“Nothing like this has ever happened before. Trump has invited the leaders of Muslim and Arab states to cooperate in the fight against Islamic terrorism, and refused to allow terrorism to fan hostility between nations and peoples. ... His appeal has been very positively received by his listeners, and the Saudi king will give his country a key role in this battle. Relations between these countries and the West appear to be entering a completely new phase, and that is the only way to achieve a balance and create the conditions for fighting Islamic terrorism effectively. Even the unprecedented business and arms deals between the US and Saudi Arabia are an important step in this direction.”

Al-Ahram (EG) /

An alliance with obstacles

The success of the alliance forged in Riyadh depends on several factors, the state-run Egyptian daily Al-Ahram observes:

“First we would like to know to what extent we can rely on the Americans. All too often in the past we have built our expectations on sand. … Secondly, the Arab-Islamic-American alliance or cooperation needs to set priorities. When we talk about fighting terrorism it can't be done without finding a definitive solution to the Palestinian conflict. … Is the US willing to exert pressure on Israel and adopt a neutral stance in the conflict? Just as the US sees Iran as a danger to security and stability in the Middle East, it should realise that Israel is no less a threat. … Thirdly, it's time for the Arabs and Muslims to put the screws on in international relations. They are certainly not weak and should not confine themselves to always executing the plans of the influential and powerful countries.”

Adevărul (RO) /

Dangerous arms deal

The US's arms deal with the Gulf monarchy could lead to a dangerous escalation of the conflicts in the Middle East, Adevărul criticises:

“Saudi Arabia, in the hands of the Americans, has thus become the undisputed leader of the entire Sunni world which can now engage in an all-out religious war against its traditional enemies - the Shiites - most of whom live in Iran. ... But a military strike against Iran could lead to the existing borders being redefined. Wouldn't that call into question all the international agreements and above all remove the old guarantors (the Western European powers) from the equation? And wouldn't that force Russia to bury its old dream of gaining access to the strategic Gulf zone via Iran?”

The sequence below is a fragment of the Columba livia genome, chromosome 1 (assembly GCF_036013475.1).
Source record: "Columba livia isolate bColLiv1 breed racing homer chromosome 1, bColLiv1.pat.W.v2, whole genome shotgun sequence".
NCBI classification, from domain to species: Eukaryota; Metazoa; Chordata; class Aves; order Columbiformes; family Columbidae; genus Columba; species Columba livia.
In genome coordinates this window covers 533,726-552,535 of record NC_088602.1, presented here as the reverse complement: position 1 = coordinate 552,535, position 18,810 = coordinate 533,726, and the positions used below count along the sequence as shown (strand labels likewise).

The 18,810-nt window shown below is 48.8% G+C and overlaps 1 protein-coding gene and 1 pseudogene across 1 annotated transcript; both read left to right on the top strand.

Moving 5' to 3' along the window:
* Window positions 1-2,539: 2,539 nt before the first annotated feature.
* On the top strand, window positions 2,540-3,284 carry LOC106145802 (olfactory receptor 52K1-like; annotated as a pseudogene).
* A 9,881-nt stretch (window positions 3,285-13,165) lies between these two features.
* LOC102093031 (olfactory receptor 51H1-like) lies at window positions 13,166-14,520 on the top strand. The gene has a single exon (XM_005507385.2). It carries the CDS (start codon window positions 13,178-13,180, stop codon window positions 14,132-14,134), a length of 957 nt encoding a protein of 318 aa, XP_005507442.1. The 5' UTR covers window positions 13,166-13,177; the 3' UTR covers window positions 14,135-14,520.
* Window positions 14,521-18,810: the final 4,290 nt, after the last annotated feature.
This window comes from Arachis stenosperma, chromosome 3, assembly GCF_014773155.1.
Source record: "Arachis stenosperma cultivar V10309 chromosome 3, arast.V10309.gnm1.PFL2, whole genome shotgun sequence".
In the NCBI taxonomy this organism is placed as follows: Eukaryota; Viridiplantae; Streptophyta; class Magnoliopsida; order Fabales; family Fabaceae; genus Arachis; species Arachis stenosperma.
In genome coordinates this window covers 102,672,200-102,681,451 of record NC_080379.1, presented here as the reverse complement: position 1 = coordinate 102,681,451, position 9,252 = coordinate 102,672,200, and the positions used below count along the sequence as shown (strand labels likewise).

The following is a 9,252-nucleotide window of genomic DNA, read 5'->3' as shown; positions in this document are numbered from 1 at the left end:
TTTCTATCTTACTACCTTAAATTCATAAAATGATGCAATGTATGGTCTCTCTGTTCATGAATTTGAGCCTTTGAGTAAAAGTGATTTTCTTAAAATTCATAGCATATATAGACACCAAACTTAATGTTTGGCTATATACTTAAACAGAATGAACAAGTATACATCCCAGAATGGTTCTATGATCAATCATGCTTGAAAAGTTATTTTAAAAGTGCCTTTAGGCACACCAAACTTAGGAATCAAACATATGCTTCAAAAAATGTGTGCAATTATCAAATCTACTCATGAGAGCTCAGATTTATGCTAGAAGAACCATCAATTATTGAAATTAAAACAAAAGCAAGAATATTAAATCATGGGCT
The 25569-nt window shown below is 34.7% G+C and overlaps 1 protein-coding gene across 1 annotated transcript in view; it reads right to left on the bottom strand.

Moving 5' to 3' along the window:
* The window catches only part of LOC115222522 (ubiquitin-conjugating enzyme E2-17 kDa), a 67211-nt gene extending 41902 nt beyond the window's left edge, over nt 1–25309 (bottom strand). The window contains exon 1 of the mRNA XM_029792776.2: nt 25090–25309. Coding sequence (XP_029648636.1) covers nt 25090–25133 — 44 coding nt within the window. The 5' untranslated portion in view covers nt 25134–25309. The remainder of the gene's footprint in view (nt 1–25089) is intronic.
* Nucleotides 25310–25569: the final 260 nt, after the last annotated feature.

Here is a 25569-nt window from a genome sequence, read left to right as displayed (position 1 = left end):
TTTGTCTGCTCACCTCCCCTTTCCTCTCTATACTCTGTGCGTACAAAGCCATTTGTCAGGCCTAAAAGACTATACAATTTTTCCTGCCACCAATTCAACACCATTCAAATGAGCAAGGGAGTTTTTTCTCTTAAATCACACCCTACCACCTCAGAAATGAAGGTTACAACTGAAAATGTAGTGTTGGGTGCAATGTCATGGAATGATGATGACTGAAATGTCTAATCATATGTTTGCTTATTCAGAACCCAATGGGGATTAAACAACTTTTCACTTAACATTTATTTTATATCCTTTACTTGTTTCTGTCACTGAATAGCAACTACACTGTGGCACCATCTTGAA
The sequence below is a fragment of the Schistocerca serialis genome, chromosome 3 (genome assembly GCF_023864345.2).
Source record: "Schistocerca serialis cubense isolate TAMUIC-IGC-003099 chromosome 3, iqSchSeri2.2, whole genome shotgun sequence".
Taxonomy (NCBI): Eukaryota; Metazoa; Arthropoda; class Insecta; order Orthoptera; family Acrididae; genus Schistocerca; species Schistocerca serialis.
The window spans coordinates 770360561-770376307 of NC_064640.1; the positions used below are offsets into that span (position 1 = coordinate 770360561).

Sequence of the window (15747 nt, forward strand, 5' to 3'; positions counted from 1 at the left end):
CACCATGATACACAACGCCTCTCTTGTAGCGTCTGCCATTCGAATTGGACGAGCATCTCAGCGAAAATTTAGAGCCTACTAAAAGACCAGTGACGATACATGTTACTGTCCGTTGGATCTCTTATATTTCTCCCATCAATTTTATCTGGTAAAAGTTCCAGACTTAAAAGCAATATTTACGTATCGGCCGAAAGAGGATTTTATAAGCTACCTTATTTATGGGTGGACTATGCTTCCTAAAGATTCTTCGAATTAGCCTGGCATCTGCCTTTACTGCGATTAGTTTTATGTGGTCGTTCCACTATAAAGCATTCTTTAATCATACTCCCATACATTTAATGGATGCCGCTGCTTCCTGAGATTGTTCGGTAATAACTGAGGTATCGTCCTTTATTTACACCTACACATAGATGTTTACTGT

The Irish Independent (IE) /

A condescending speech

The Irish Independent takes a closer look at the US President's speech in Riyadh:

“After inventing 'fake news', America's crazed president gave the world's Muslims a fake speech. Donald Trump said he was not in Saudi Arabia to 'lecture' - but then told the world's Islamic preachers what to do, condemned 'Islamist terrorism' as if violence was a solely Muslim phenomenon, and then announced like an Old Testament prophet that he was in 'a battle between good and evil'. There were no words of compassion, none of mercy, absolutely not a word of apology for his racist, anti-Muslim speeches of last year. Even more incredibly, he blamed Iran - rather than Isil - for 'fuelling sectarian violence' ... a day after they had freely elected a liberal reformer as their president.”

Tages-Anzeiger (CH) /

EU must help Iran

Now that President Trump has come down on the side of Saudi Arabia the EU must seek a balance by honouring its agreements with Iran, the Tages-Anzeiger believes:

“Whereas under Obama the US tended to be impartial and avoided getting involved in the political conflict between Sunnis and Shiites, Trump and his team want to isolate and contain Iran. In such a situation Europe must play a mediating role even if it lacks the hard power to do so. That involves adhering to the nuclear agreement with Iran just as much as maintaining good relations on both sides of the Gulf. Saudi Arabia and Iran are difficult partners, but they are indispensable for finding a solution to the conflicts in the region. Only those who engage in serious discussion with both sides can help to avert the growing danger of a confrontation.”

Le Figaro (FR) /

Hope for Israel and Palestine

A solution to the conflict between Israel and the Palestinians is perhaps a step closer under Trump, Ran Halévi, a historian at the French research institute CNRS, writes in Le Figaro:

“By the looks of things the Trump administration is determined to act. It knows that a definitive accord is not within reach, even if all the protagonists have long known more or less what it should look like. But at least it wants to create the conditions for leading the peace process out of the explosive impasse it now finds itself in. Apparently Trump doesn't want to impose any sort of roadmap, and instead expects the two protagonists to present proposals, show that they are open to dialogue, and above all demonstrate the will to find a solution. ... Although Donald Trump might not reach the end of his mandate, it is not to be ruled out that this versatile and unpredictable man could preside over a historic breakthrough in the Israeli-Palestinian conflict.”